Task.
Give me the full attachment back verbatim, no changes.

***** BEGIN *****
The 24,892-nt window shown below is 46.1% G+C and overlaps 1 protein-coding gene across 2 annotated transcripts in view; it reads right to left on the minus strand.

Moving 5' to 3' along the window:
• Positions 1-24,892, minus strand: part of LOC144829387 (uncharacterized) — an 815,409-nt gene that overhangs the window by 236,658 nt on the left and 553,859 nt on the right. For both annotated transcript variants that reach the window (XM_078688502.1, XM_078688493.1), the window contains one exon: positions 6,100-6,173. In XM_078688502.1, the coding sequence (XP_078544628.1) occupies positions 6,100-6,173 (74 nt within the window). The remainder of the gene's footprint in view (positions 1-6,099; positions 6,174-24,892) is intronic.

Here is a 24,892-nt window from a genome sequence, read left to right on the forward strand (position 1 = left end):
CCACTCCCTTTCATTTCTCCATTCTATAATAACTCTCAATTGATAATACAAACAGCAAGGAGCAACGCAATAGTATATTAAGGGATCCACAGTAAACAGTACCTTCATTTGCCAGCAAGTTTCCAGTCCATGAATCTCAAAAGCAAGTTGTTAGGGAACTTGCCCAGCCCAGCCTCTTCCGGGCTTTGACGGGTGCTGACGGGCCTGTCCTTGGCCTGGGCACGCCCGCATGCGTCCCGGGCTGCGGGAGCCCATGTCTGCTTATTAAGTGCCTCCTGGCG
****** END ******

The 24,892-nt window shown below is 46.1% G+C and overlaps 1 protein-coding gene across 2 annotated transcripts in view; it reads right to left on the minus strand.

Moving 5' to 3' along the window:
• Positions 1-24,892, minus strand: part of LOC144829387 (uncharacterized) — an 815,409-nt gene that overhangs the window by 236,658 nt on the left and 553,859 nt on the right. For both annotated transcript variants that reach the window (XM_078688502.1, XM_078688493.1), the window contains one exon: positions 6,100-6,173. In XM_078688502.1, the coding sequence (XP_078544628.1) occupies positions 6,100-6,173 (74 nt within the window). The remainder of the gene's footprint in view (positions 1-6,099; positions 6,174-24,892) is intronic.

Here is a 24,892-nt window from a genome sequence, read left to right on the forward strand (position 1 = left end):
CCACTCCCTTTCATTTCTCCATTCTATAATAACTCTCAATTGATAATACAAACAGCAAGGAGCAACGCAATAGTATATTAAGGGATCCACAGTAAACAGTACCTTCATTTGCCAGCAAGTTTCCAGTCCATGAATCTCAAAAGCAAGTTGTTAGGGAACTTGCCCAGCCCAGCCTCTTCCGGGCTTTGACGGGTGCTGACGGGCCTGTCCTTGGCCTGGGCACGCCCGCATGCGTCCCGGGCTGCGGGAGCCCATGTCTGCTTATTAAGTGCCTCCTGGCG